400. When this rite follows Mass, after the Prayer after Communion the celebrant gives a brief introduction to the rite. Then, he blesses incense at the chair, and, preceded by the thurifer, the cross and candle bearers, the holy water bearer and book bearer, the M.C. and deacon, he goes in procession to the place of burial while a suitable hymn is sung. Assisted by the deacon, M.C. or a server, he first sprinkles and then incenses the burial sites. If he wears a cope, this may be held back on each side by the deacon, M.C. or servers for the sake of convenience during the sprinkling and incensations.
401. Having returned to the altar, or the point where the sprinkling began, the celebrant then sings or says "Let us pray" and an appropriate prayer chosen from the Rite of Funerals, the hook bearer attending as usual.10 The blessing and dismissal follow. After a Mass, a solemn blessing would seem appropriate, such as that provided in the Roman Missal for Easter Season or nos. I, II, and IV for the Season of the Year. If the rite follows the Liturgy of the Hours or a paraliturgy, the dismissal may well be preceded by a blessing and/or the three familiar versicles and responses for the dead, "Requiem a ternam Bona eis ..." (Eternal rest grant unto them), etc.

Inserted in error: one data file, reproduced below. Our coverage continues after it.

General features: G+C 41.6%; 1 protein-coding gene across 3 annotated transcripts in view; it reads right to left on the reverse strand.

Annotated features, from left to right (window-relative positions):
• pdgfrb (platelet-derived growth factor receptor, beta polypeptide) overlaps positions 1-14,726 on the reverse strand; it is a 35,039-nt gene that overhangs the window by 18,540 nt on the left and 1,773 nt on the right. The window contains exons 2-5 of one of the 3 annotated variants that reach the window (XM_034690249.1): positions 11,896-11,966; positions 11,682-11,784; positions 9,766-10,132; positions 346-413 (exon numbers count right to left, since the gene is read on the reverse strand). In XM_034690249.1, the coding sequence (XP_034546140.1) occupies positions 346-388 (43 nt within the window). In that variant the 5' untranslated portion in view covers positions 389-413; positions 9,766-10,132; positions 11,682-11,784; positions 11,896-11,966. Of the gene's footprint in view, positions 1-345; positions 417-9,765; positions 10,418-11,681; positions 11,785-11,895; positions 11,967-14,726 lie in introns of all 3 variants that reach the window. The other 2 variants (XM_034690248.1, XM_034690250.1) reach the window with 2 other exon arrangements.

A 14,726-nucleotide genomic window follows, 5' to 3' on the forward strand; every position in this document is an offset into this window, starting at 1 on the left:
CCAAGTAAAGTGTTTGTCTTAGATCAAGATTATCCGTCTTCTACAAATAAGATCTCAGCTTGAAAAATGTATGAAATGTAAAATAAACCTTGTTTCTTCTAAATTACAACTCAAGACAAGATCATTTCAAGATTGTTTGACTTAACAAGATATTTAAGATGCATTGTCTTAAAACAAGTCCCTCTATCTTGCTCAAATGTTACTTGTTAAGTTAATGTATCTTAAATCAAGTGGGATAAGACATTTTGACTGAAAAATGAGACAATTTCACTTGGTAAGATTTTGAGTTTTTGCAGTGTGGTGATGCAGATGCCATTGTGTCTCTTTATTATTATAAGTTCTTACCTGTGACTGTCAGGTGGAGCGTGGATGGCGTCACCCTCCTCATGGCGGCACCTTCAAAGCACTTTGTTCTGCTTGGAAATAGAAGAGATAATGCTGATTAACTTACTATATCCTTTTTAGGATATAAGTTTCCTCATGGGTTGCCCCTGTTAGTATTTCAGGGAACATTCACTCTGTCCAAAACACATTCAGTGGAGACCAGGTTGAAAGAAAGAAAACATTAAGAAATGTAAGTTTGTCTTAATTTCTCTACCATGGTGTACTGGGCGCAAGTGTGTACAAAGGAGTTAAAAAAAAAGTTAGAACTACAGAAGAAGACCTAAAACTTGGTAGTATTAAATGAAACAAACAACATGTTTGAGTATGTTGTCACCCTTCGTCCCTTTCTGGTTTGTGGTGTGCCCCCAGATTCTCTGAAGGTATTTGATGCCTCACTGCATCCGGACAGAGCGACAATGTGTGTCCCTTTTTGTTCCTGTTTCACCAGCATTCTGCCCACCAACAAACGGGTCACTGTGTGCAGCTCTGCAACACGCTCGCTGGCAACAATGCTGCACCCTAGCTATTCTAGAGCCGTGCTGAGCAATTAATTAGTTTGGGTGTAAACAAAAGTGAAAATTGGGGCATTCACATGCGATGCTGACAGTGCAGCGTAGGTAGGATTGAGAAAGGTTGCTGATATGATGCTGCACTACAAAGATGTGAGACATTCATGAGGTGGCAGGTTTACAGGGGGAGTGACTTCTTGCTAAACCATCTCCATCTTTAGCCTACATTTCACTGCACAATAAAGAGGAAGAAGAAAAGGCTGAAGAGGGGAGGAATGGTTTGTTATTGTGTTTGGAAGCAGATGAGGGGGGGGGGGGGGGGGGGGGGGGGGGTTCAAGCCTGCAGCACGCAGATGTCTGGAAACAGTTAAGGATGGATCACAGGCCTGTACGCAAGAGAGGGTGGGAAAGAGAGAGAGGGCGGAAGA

Footnotes: 1. Wearing white on All Souls Day tends to make the liturgy a repetition of All Saints Day. However white would be appropriate in a culture where it is the color of mourning, for example, in Japan.
2. Cf. CB, no. 397.
3. In some places the custom of using unbleached wax candles is maintained, but setting up a false catafalque with a pall and candles is no longer permitted.
4. See CCC, nos.954-58, 988-1019, 1010-14, 1020-21, 1030-32, 1051-55.
5. The faithful who visit a church or cemetery to pray for the faithful departed, saying the Lord's Prayer and the Creed, may gain a plenary indulgence once only under the usual conditions: sacramental confession, Eucharistic Communion and prayer for the Pope's intentions. Through prayer, this indulgence may be given over to the Holy Souls. Enchiridion of Indulgences, revised edition, 1986, concession 67.
6. Cf. CB, no. 396.
7. The Office of Readings would also be appropriate as a public celebration on this day.
8. For details of the ceremonial of the Liturgy of the Hours, see CMRR nos. 718-41.
9. See CMRR, nos. 765-70.
10. See CMRR, nos. 771-73.
Activity Source: Ceremonies of the Liturgical Year According to the Modern Roman Rite by Msgr. Peter J. Elliott, Ignatius Press, San Francisco, 2002